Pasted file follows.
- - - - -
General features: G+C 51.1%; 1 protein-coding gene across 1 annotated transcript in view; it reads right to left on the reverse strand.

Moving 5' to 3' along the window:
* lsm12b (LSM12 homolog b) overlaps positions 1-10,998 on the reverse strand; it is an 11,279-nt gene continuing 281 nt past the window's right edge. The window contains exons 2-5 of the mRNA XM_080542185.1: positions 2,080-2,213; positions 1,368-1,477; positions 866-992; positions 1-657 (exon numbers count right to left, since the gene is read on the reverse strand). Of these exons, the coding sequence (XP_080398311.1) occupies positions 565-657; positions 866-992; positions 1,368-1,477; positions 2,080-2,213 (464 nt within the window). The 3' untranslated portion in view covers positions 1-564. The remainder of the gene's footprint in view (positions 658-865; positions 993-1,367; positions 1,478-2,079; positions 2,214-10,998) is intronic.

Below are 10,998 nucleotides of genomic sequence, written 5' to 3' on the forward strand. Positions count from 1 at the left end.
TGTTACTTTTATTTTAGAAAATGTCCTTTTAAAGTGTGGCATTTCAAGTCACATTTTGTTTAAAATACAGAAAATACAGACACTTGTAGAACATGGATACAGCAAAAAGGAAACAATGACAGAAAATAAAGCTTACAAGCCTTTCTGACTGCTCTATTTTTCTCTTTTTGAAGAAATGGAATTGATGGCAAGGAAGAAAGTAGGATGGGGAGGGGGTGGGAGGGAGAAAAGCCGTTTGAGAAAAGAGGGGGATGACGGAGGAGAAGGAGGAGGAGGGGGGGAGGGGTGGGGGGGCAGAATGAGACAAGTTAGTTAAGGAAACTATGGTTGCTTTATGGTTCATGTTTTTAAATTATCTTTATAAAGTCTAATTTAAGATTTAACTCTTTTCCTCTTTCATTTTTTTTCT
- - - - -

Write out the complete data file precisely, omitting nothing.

General features: G+C 51.1%; 1 protein-coding gene across 1 annotated transcript in view; it reads right to left on the reverse strand.

Moving 5' to 3' along the window:
* lsm12b (LSM12 homolog b) overlaps positions 1-10,998 on the reverse strand; it is an 11,279-nt gene continuing 281 nt past the window's right edge. The window contains exons 2-5 of the mRNA XM_080542185.1: positions 2,080-2,213; positions 1,368-1,477; positions 866-992; positions 1-657 (exon numbers count right to left, since the gene is read on the reverse strand). Of these exons, the coding sequence (XP_080398311.1) occupies positions 565-657; positions 866-992; positions 1,368-1,477; positions 2,080-2,213 (464 nt within the window). The 3' untranslated portion in view covers positions 1-564. The remainder of the gene's footprint in view (positions 658-865; positions 993-1,367; positions 1,478-2,079; positions 2,214-10,998) is intronic.

Below are 10,998 nucleotides of genomic sequence, written 5' to 3' on the forward strand. Positions count from 1 at the left end.
TGTTACTTTTATTTTAGAAAATGTCCTTTTAAAGTGTGGCATTTCAAGTCACATTTTGTTTAAAATACAGAAAATACAGACACTTGTAGAACATGGATACAGCAAAAAGGAAACAATGACAGAAAATAAAGCTTACAAGCCTTTCTGACTGCTCTATTTTTCTCTTTTTGAAGAAATGGAATTGATGGCAAGGAAGAAAGTAGGATGGGGAGGGGGTGGGAGGGAGAAAAGCCGTTTGAGAAAAGAGGGGGATGACGGAGGAGAAGGAGGAGGAGGGGGGGAGGGGTGGGGGGGCAGAATGAGACAAGTTAGTTAAGGAAACTATGGTTGCTTTATGGTTCATGTTTTTAAATTATCTTTATAAAGTCTAATTTAAGATTTAACTCTTTTCCTCTTTCATTTTTTTTCT